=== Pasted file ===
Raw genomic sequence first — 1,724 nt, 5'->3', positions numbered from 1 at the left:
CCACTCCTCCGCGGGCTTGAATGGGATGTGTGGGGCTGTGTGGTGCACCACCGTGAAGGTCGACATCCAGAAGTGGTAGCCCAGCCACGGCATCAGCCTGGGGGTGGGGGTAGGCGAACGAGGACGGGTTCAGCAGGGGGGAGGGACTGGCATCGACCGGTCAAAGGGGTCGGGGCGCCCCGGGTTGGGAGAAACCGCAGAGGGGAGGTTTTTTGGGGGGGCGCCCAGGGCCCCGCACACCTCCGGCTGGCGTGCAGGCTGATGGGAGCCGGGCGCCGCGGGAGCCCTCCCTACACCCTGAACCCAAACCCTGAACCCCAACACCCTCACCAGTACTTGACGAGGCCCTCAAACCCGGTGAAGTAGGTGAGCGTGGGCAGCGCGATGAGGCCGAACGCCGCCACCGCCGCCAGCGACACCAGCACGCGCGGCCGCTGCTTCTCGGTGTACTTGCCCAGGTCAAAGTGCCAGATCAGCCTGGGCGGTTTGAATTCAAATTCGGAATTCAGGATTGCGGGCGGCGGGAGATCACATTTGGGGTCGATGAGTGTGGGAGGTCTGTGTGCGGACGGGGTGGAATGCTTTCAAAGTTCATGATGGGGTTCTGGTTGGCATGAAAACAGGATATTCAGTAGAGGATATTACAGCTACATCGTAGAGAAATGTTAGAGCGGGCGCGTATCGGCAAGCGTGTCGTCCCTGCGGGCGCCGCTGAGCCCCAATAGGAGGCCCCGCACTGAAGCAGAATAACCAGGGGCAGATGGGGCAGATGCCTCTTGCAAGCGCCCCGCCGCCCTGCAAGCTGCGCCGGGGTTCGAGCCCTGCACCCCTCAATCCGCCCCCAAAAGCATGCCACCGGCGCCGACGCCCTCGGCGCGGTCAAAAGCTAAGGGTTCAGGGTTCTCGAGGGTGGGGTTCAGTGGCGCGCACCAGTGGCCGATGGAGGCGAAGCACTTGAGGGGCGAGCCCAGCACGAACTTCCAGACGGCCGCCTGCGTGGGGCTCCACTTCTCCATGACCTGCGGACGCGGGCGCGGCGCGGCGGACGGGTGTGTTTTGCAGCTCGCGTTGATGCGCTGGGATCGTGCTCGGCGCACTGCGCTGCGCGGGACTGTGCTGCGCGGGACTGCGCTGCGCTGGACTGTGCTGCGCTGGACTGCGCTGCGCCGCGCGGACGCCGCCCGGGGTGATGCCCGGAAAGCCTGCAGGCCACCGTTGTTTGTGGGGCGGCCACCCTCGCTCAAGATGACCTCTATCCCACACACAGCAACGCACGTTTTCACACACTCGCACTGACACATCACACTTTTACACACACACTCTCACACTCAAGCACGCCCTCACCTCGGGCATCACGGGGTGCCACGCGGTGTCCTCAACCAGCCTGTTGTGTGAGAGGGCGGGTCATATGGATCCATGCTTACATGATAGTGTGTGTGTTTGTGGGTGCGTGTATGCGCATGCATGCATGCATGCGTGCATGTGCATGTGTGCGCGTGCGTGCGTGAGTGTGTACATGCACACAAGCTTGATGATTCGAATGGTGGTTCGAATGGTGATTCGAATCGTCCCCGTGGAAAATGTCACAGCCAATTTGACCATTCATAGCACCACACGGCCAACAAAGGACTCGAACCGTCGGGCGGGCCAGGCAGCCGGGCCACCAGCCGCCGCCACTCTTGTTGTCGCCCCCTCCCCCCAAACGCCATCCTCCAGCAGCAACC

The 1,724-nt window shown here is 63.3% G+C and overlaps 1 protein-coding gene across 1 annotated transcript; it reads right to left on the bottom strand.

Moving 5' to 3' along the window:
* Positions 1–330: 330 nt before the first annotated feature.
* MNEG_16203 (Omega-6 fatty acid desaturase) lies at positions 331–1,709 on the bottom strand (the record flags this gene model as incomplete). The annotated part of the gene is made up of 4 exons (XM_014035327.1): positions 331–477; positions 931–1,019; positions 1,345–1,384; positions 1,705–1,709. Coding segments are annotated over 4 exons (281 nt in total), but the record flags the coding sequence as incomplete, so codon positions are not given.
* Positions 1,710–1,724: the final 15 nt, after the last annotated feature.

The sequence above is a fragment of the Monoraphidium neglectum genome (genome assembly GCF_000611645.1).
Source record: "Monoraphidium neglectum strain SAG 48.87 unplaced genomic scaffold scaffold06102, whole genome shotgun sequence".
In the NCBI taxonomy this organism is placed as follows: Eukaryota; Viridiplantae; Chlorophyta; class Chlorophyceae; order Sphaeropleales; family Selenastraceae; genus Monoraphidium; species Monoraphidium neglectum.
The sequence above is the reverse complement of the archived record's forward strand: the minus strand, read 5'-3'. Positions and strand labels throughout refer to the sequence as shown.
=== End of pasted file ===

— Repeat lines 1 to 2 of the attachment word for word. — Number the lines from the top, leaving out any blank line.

Raw genomic sequence first — 1,724 nt, 5'->3', positions numbered from 1 at the left:
CCACTCCTCCGCGGGCTTGAATGGGATGTGTGGGGCTGTGTGGTGCACCACCGTGAAGGTCGACATCCAGAAGTGGTAGCCCAGCCACGGCATCAGCCTGGGGGTGGGGGTAGGCGAACGAGGACGGGTTCAGCAGGGGGGAGGGACTGGCATCGACCGGTCAAAGGGGTCGGGGCGCCCCGGGTTGGGAGAAACCGCAGAGGGGAGGTTTTTTGGGGGGGCGCCCAGGGCCCCGCACACCTCCGGCTGGCGTGCAGGCTGATGGGAGCCGGGCGCCGCGGGAGCCCTCCCTACACCCTGAACCCAAACCCTGAACCCCAACACCCTCACCAGTACTTGACGAGGCCCTCAAACCCGGTGAAGTAGGTGAGCGTGGGCAGCGCGATGAGGCCGAACGCCGCCACCGCCGCCAGCGACACCAGCACGCGCGGCCGCTGCTTCTCGGTGTACTTGCCCAGGTCAAAGTGCCAGATCAGCCTGGGCGGTTTGAATTCAAATTCGGAATTCAGGATTGCGGGCGGCGGGAGATCACATTTGGGGTCGATGAGTGTGGGAGGTCTGTGTGCGGACGGGGTGGAATGCTTTCAAAGTTCATGATGGGGTTCTGGTTGGCATGAAAACAGGATATTCAGTAGAGGATATTACAGCTACATCGTAGAGAAATGTTAGAGCGGGCGCGTATCGGCAAGCGTGTCGTCCCTGCGGGCGCCGCTGAGCCCCAATAGGAGGCCCCGCACTGAAGCAGAATAACCAGGGGCAGATGGGGCAGATGCCTCTTGCAAGCGCCCCGCCGCCCTGCAAGCTGCGCCGGGGTTCGAGCCCTGCACCCCTCAATCCGCCCCCAAAAGCATGCCACCGGCGCCGACGCCCTCGGCGCGGTCAAAAGCTAAGGGTTCAGGGTTCTCGAGGGTGGGGTTCAGTGGCGCGCACCAGTGGCCGATGGAGGCGAAGCACTTGAGGGGCGAGCCCAGCACGAACTTCCAGACGGCCGCCTGCGTGGGGCTCCACTTCTCCATGACCTGCGGACGCGGGCGCGGCGCGGCGGACGGGTGTGTTTTGCAGCTCGCGTTGATGCGCTGGGATCGTGCTCGGCGCACTGCGCTGCGCGGGACTGTGCTGCGCGGGACTGCGCTGCGCTGGACTGTGCTGCGCTGGACTGCGCTGCGCCGCGCGGACGCCGCCCGGGGTGATGCCCGGAAAGCCTGCAGGCCACCGTTGTTTGTGGGGCGGCCACCCTCGCTCAAGATGACCTCTATCCCACACACAGCAACGCACGTTTTCACACACTCGCACTGACACATCACACTTTTACACACACACTCTCACACTCAAGCACGCCCTCACCTCGGGCATCACGGGGTGCCACGCGGTGTCCTCAACCAGCCTGTTGTGTGAGAGGGCGGGTCATATGGATCCATGCTTACATGATAGTGTGTGTGTTTGTGGGTGCGTGTATGCGCATGCATGCATGCATGCGTGCATGTGCATGTGTGCGCGTGCGTGCGTGAGTGTGTACATGCACACAAGCTTGATGATTCGAATGGTGGTTCGAATGGTGATTCGAATCGTCCCCGTGGAAAATGTCACAGCCAATTTGACCATTCATAGCACCACACGGCCAACAAAGGACTCGAACCGTCGGGCGGGCCAGGCAGCCGGGCCACCAGCCGCCGCCACTCTTGTTGTCGCCCCCTCCCCCCAAACGCCATCCTCCAGCAGCAACC